This is a bit of a tangent, but I was scrolling through the references of a ‘serious game’ article and found the title “Why most people don’t finish video games”. I was confused, and intrigued; how did they come to this conclusion when last year I watched my flatmate play Bioshock Infinite to completion not once, but three times – in a row? And when I’ve heard Alan complain because he’s found every single item and maxed out all his character levels (after completing the storyline, of course) in Borderlands 2?
Basically, the article says that the base age of game players has gone up to 37, who thus have full-time jobs to worry about, kids and family responsibilities etc. so they don’t want long games. They want short, sweet bursts of playing that can be found in online multiplayer spaces like CoD or Halo matches. Now the two guys I mentioned before aren’t nearing their forties, but they both work full-time jobs and have girlfriends. While yes, it’s true that some people prefer short matches, what the article forgets is that there is more than one type of person who plays games. I don’t mean this in that the differences are male and female, young and old – though that is certainly true – I mean that we all play games for different reasons. Did the article write conveniently forget the millions of people who dedicate a lifetime of hours to MMO’s such as LoL or WoW?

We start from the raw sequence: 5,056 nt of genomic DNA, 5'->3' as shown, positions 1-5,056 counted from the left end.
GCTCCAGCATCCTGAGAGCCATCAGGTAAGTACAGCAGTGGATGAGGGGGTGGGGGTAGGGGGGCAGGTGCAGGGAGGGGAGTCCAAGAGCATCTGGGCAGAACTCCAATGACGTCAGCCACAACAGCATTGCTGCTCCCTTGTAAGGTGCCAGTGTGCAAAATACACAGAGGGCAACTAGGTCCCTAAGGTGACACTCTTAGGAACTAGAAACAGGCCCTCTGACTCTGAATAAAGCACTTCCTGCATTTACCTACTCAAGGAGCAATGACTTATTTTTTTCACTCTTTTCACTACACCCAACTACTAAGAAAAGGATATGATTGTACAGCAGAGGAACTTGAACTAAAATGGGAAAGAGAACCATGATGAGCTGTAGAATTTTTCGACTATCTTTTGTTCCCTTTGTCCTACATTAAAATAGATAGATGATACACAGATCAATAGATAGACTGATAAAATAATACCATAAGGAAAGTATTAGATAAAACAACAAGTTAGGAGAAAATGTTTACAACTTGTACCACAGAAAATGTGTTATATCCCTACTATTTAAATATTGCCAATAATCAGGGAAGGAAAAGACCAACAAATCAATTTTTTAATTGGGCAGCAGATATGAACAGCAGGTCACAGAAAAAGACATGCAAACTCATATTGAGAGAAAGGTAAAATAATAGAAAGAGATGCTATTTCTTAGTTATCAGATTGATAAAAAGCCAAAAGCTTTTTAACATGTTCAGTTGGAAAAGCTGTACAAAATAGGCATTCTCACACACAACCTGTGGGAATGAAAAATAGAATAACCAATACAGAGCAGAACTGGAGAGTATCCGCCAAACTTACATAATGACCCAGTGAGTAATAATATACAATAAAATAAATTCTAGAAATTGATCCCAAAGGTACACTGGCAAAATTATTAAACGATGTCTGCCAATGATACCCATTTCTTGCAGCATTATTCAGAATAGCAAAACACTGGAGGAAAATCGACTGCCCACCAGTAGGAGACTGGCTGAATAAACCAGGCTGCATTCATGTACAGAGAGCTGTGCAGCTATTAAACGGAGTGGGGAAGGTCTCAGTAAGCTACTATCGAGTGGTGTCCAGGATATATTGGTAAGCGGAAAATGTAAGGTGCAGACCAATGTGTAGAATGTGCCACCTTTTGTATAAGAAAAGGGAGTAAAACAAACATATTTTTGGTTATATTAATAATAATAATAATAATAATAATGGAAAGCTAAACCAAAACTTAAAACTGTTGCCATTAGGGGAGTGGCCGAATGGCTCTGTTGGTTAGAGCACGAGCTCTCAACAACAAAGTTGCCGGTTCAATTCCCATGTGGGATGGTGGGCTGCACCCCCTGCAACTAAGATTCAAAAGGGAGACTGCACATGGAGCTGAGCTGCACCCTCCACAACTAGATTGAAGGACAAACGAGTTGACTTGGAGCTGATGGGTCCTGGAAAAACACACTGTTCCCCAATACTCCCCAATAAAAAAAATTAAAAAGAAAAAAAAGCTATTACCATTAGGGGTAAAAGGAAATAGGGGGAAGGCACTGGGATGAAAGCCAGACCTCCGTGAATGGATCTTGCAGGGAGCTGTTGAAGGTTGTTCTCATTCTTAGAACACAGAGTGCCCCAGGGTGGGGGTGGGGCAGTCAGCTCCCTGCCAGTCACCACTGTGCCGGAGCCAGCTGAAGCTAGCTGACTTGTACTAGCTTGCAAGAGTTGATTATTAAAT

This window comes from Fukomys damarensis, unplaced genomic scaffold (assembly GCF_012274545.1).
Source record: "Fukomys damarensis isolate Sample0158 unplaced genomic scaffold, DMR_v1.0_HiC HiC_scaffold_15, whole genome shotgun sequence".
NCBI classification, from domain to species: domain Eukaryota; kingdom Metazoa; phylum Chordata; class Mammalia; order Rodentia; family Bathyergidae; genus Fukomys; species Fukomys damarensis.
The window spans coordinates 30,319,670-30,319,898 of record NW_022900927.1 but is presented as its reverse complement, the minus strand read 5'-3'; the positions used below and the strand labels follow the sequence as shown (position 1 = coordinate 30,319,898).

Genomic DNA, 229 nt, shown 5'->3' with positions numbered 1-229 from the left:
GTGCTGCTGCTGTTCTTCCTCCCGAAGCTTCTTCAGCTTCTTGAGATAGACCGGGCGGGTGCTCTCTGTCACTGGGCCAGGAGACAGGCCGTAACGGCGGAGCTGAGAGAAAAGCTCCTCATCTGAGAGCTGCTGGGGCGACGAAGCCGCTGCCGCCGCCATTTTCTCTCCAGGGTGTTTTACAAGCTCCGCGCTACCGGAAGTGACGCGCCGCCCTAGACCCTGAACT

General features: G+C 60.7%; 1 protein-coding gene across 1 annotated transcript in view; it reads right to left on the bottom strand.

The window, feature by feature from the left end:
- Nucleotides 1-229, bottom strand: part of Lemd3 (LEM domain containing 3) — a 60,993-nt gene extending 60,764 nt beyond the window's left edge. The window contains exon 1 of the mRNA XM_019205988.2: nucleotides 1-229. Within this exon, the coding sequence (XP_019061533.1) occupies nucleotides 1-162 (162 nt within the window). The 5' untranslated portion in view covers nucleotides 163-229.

The article suggested that long, epic journeys are a thing of the past, and that people want shorter, more bite-sized game experiences. The comment section said, in a near collective voice, “F#$% you. That’s the last thing we want.” There was also an unanimous, “Why would I pay $60 for a game that I can finish in a day (8-10 hours)?” And considering AAA games in New Zealand usually start at double that, I’m highly inclined to agree.
REF: Snow, J. (2011, August 17). Why most people don’t finish video games [article]. http://edition.cnn.com/2011/TECH/gaming.gadgets/08/17/finishing.videogames.snow/index.html